Degree Type


Date of Award


Degree Name

Doctor of Philosophy


Mechanical Engineering


Mechanical Engineering

First Advisor

Ming-Chen Hsu

Second Advisor

Adarsh Krishnamurthy


The purpose of this dissertation is to develop a geometric framework for immersogeometric analysis that directly uses the boundary representations (B-reps) of a complex computer-aided design (CAD) model and immerses it into a locally refined, non-boundary-fitted discretization of the fluid domain. Using the non-boundary-fitted mesh which does not need to conform to the shape of the object can alleviate the challenge of mesh generation for complex geometries. This also reduces the labor-intensive and time-consuming work of geometry cleanup for the purpose of obtaining watertight CAD models in order to perform boundary-fitted mesh generation. The Dirichlet boundary conditions in the fluid domain are enforced weakly over the immersed object surface in the intersected elements. The surface quadrature points for the immersed object are generated on the parametric and analytic surfaces of the B-rep models. In the case of trimmed surfaces, adaptive quadrature rule is considered to improve the accuracy of the surface integral. For the non-boundary-fitted mesh, a sub-cell-based adaptive quadrature rule based on the recursive splitting of quadrature elements is used to faithfully capture the geometry in intersected elements. The point membership classification for identifying quadrature points in the fluid domain is based on a voxel-based approach implemented on GPUs. A variety of computational fluid dynamics (CFD) simulations are performed using the proposed method to assess its accuracy and efficiency. Finally, a fluid--structure interaction (FSI) simulation of a deforming left ventricle coupled with the heart valves shows the potential advantages of the developed geometric framework for the immersogeomtric analysis with complex moving domains.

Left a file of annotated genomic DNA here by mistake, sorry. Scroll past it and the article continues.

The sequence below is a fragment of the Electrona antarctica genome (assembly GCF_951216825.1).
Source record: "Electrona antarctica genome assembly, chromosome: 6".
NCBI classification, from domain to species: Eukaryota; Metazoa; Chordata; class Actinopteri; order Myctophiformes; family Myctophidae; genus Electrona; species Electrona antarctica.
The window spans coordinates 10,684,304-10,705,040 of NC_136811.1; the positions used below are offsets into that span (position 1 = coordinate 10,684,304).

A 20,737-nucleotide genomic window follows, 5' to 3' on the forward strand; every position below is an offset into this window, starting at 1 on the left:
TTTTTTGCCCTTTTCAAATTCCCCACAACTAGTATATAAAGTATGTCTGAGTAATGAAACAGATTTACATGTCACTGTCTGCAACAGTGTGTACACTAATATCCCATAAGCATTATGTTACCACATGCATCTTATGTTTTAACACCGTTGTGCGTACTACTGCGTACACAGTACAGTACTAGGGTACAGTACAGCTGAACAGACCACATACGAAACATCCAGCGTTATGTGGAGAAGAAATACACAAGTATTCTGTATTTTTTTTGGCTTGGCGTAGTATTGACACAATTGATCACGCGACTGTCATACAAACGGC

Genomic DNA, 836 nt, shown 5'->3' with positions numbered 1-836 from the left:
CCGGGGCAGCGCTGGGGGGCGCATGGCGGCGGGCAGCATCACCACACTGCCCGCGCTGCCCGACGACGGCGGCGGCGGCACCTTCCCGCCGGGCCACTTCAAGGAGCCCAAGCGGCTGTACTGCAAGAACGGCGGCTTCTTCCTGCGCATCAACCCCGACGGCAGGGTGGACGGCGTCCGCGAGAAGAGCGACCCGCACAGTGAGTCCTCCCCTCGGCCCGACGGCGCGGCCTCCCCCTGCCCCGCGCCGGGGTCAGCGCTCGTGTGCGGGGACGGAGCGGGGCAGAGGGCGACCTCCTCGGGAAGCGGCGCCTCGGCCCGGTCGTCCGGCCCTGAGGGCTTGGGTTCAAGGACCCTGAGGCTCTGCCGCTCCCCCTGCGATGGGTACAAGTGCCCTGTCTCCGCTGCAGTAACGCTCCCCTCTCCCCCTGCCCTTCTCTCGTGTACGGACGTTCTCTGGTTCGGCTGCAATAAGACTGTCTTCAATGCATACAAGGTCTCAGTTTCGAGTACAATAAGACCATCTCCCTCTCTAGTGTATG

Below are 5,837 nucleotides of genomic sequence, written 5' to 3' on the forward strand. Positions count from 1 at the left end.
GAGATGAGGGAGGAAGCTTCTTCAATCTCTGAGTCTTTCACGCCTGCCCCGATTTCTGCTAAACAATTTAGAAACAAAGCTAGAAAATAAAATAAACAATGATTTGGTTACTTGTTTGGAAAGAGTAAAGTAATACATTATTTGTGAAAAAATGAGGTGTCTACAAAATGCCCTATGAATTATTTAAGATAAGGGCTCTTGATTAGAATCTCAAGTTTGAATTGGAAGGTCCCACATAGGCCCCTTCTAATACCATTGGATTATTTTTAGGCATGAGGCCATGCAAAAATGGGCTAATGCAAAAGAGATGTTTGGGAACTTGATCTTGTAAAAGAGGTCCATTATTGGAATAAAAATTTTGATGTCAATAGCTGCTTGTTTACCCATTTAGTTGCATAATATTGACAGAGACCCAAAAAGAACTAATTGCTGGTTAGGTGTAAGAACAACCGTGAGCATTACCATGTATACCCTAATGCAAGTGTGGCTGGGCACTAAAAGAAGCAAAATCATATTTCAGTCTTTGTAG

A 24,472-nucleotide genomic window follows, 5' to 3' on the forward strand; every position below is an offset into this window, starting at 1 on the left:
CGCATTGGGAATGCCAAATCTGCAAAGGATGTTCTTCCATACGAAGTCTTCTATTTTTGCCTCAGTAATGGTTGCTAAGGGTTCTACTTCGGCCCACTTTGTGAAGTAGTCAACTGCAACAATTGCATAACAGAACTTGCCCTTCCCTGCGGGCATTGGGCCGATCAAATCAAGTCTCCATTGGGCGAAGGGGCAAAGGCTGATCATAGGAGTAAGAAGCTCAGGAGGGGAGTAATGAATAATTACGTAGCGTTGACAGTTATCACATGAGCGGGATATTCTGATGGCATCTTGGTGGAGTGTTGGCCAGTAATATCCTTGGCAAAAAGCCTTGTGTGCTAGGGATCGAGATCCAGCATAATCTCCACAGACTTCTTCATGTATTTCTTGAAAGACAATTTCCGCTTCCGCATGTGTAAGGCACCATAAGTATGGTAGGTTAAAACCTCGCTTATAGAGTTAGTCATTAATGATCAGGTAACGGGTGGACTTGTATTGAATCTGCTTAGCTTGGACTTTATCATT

Copyright Owner

Chenglong Wang



File Format


File Size

106 pages

Included in

Engineering Commons